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Farthest 13.2 billion years old galaxy detected by Caltech scholars

In an article published in Astrophysical Journal Letters, Caltech University researchers have reported the detection of possibly the farthest galaxy EGS8p7, which is more than 13.2 billion years old. According to the previous scientific reports, the universe is about 13.8 billion years old.farthest-galaxy-caltech-research

An ex-Caltech faculty Richard Ellis and NASA’s Hubble Postdoctoral Scholar in Astronomy Adi Zitrin are the authors of the study. Richard Ellis recently retired from Caltech after 15 years of service.

The galaxy EGS8p7 was discovered earlier this year, but more investigation had been initiated after the data generated by the Spitzer Space Telescope and NASA’s Hubble Space Telescope. To determine the galaxy’s redshift, astronomers gathered the spectrographic analysis data using Hawaii’s W.M. Keck Observatory‘s MOSFIRE – Multi-Object Spectrometer For Infrared Exploration. Redshift results explored using the method similar to that of Doppler effect, but here researchers use light instead of sound.

Sirio Belli, Caltech graduate student who worked on the project, said in a statement:

“The galaxy we have observed is named EGS8p7, is unusually luminous and may be powered by a population of unusually hot stars. It may have special properties that enabled it to create a large bubble of ionized hydrogen much earlier than is possible for more typical galaxies at these times.”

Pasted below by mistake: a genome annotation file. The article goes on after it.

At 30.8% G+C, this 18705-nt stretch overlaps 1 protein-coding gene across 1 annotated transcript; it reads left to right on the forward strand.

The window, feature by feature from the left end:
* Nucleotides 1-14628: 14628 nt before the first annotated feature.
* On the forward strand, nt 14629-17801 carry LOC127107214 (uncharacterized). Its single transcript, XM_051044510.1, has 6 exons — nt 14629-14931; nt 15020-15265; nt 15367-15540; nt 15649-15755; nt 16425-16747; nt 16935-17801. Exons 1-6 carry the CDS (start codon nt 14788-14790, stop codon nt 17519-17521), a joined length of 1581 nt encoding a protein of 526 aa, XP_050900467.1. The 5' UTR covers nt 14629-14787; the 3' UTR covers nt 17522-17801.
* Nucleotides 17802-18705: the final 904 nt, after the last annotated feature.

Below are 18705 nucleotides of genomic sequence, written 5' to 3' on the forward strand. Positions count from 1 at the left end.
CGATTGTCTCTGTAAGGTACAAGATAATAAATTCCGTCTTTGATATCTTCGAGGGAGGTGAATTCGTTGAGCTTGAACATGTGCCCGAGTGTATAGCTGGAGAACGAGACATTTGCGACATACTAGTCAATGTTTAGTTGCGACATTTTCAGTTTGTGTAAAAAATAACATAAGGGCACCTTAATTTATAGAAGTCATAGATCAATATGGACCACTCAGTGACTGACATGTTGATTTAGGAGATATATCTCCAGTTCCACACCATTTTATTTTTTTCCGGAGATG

When the Big Bang phenomenon occurred, our universe was a soup of charged particles (electrons and protons) and light (photons). After 380,000 years of the Big Bang, neutral hydrogen atoms filled the universe due to the combination of free electrons and protons as the universe cooled down. The first galaxies turned on and reionized the neutral gas when the universe was just half-billion to a billion years old. Neutral gas remains ionized today in the universe.

“If you look at the galaxies in the early universe, there is a lot of neutral hydrogen that is not transparent to this emission,” noted Adi Zitrin, while Richard Ellis said, “The surprising aspect about the present discovery is that we have detected this Lyman-alpha line in an apparently faint galaxy, corresponding to a time when the universe should be full of absorbing hydrogen clouds.”

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